Lynn: It would be extremely hard to replicate what we’ve built at Morgan Samuels. The team is beyond impressive in terms of rigor, and the results-oriented nature of the firm in addition to its collaborative, team-oriented environment are important to me.
I lead our Consumer practice and I co-lead our Technology and Healthcare practices. One of the unique aspects of Morgan Samuels, and probably why we’ve never become the size of our competitors, is that our partners focus so much on execution. This is pretty unique at the partner level in executive search. We have partners across the board at our firm that are actively recruiting and interviewing — day in and day out — and focused on landing the best possible human being for our clients. We have 30 people at our firm and on every assignment, we have a team of five to six people solely focused on execution: in some cases, for example, two partners, a principal, two consultants, and a dedicated researcher.
Are there any other aspects of Morgan Samuels that are important to you that differentiate the firm?
Lynn: As Monica mentioned we have a very high diversity placement rate. In our tech practice, 50% of our placements are women. We are proud of our level of follow-up as well. Candidates are always impressed when we circle back with them to close the loop, regardless of the outcome. We also conduct quality surveys with both clients and candidates at the end of our searches to get feedback on what we’re doing well in addition to areas of improvement.
Internally, we’re constantly looking at ways to innovate and improve ourselves and do Kaizen events twice a year. Our process ten years ago was very different from what it looks like now because it’s constantly changing and evolving, and we take into account feedback that we hear from the market. We’re not afraid to shake things up and push the envelope. We are very metrics-driven, so we track our results closely and are constantly striving for continuous improvement as a company.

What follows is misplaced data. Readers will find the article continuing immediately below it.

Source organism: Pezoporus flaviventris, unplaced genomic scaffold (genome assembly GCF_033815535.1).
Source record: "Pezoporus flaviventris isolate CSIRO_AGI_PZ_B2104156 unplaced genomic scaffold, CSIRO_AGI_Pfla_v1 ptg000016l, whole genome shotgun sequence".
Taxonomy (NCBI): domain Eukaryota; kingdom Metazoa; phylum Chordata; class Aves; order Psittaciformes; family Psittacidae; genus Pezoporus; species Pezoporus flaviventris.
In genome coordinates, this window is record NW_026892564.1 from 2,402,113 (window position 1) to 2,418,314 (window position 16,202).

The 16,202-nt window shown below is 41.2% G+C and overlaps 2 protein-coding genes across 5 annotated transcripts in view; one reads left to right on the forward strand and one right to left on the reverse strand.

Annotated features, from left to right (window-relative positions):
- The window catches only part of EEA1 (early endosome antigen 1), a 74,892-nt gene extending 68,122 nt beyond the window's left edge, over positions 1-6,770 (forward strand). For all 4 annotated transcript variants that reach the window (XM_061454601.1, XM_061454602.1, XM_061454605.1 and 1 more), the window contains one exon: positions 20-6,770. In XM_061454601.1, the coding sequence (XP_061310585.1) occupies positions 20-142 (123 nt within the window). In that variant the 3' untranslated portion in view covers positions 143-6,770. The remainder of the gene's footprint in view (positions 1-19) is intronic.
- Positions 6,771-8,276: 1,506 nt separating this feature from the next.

Can you talk a little bit about your clients, the types of roles that you typically fill, and searches that you execute? Any commonality across industries and types of roles?
Monica: Our Technology practice is the largest sector, so we are very heavily focused on partnering with companies that are at the bleeding edge and in a transformative place in their evolution. We also often work with B2C companies that are trying to become much more digital in their offerings or services.
Our strategy is to partner with a few clients and do deep and meaningful work with them. We can have a very wide market from a hands-off perspective and be able to pursue virtually any candidate out there without client restrictions. We build out entire C-suites and teams below them. From a functional perspective, we’re pretty balanced across Finance, Operations, Marketing, Sales, Technology and Digital leaders.
Have there been any sorts of trends that you’ve noticed around new types of roles you’re hiring for? Maybe more around innovation or digitization in firms?
Lynn: Definitely. I just came out of a conversation like that with a financial services company that doesn’t think of themselves as a financial services company but are branding themselves as a technology company and that’s how they want to be perceived by the market.
We’ve seen a lot of trends in the consumer industry as well, particularly around omni-channel and building an integrated customer experience across multiple platforms. Traditional brick-and-mortar or wholesale retailers are looking for leaders who bring digital capabilities to tie together in-store, mobile and online channels. How do you build something that is completely seamless in terms of the customer experience? That’s a huge trend that we’re seeing, and what your team is doing at Silicon Foundry is so interesting because it’s at the forefront of that trend. It’s been exciting to partner with those companies that are looking for digital leaders to take them to the next level.
Are you seeing changes in the types of candidates being placed? Any out of the norm backgrounds that have surprised you?